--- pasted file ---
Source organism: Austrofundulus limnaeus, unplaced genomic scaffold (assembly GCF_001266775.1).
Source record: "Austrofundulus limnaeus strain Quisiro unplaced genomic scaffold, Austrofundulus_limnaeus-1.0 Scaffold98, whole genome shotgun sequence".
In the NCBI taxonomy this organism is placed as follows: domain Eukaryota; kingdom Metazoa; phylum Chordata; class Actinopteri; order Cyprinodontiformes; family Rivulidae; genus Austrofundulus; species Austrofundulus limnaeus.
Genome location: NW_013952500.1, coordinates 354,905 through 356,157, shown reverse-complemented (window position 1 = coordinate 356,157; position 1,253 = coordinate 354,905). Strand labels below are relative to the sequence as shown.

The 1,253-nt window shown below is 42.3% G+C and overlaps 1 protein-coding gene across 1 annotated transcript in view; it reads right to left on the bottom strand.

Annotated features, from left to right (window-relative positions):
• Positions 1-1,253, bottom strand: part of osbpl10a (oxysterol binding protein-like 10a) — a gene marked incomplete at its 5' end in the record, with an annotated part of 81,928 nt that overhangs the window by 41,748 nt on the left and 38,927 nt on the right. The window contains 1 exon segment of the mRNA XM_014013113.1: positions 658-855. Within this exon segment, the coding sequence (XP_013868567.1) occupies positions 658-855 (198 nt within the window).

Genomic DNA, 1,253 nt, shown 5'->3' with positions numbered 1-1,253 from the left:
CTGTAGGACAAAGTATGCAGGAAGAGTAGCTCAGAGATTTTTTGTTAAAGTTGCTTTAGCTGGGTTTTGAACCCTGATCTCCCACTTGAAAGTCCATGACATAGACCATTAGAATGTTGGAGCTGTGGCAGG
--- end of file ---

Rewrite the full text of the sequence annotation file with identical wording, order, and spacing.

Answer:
Source organism: Austrofundulus limnaeus, unplaced genomic scaffold (assembly GCF_001266775.1).
Source record: "Austrofundulus limnaeus strain Quisiro unplaced genomic scaffold, Austrofundulus_limnaeus-1.0 Scaffold98, whole genome shotgun sequence".
In the NCBI taxonomy this organism is placed as follows: domain Eukaryota; kingdom Metazoa; phylum Chordata; class Actinopteri; order Cyprinodontiformes; family Rivulidae; genus Austrofundulus; species Austrofundulus limnaeus.
Genome location: NW_013952500.1, coordinates 354,905 through 356,157, shown reverse-complemented (window position 1 = coordinate 356,157; position 1,253 = coordinate 354,905). Strand labels below are relative to the sequence as shown.

The 1,253-nt window shown below is 42.3% G+C and overlaps 1 protein-coding gene across 1 annotated transcript in view; it reads right to left on the bottom strand.

Annotated features, from left to right (window-relative positions):
• Positions 1-1,253, bottom strand: part of osbpl10a (oxysterol binding protein-like 10a) — a gene marked incomplete at its 5' end in the record, with an annotated part of 81,928 nt that overhangs the window by 41,748 nt on the left and 38,927 nt on the right. The window contains 1 exon segment of the mRNA XM_014013113.1: positions 658-855. Within this exon segment, the coding sequence (XP_013868567.1) occupies positions 658-855 (198 nt within the window).

Genomic DNA, 1,253 nt, shown 5'->3' with positions numbered 1-1,253 from the left:
CTGTAGGACAAAGTATGCAGGAAGAGTAGCTCAGAGATTTTTTGTTAAAGTTGCTTTAGCTGGGTTTTGAACCCTGATCTCCCACTTGAAAGTCCATGACATAGACCATTAGAATGTTGGAGCTGTGGCAGG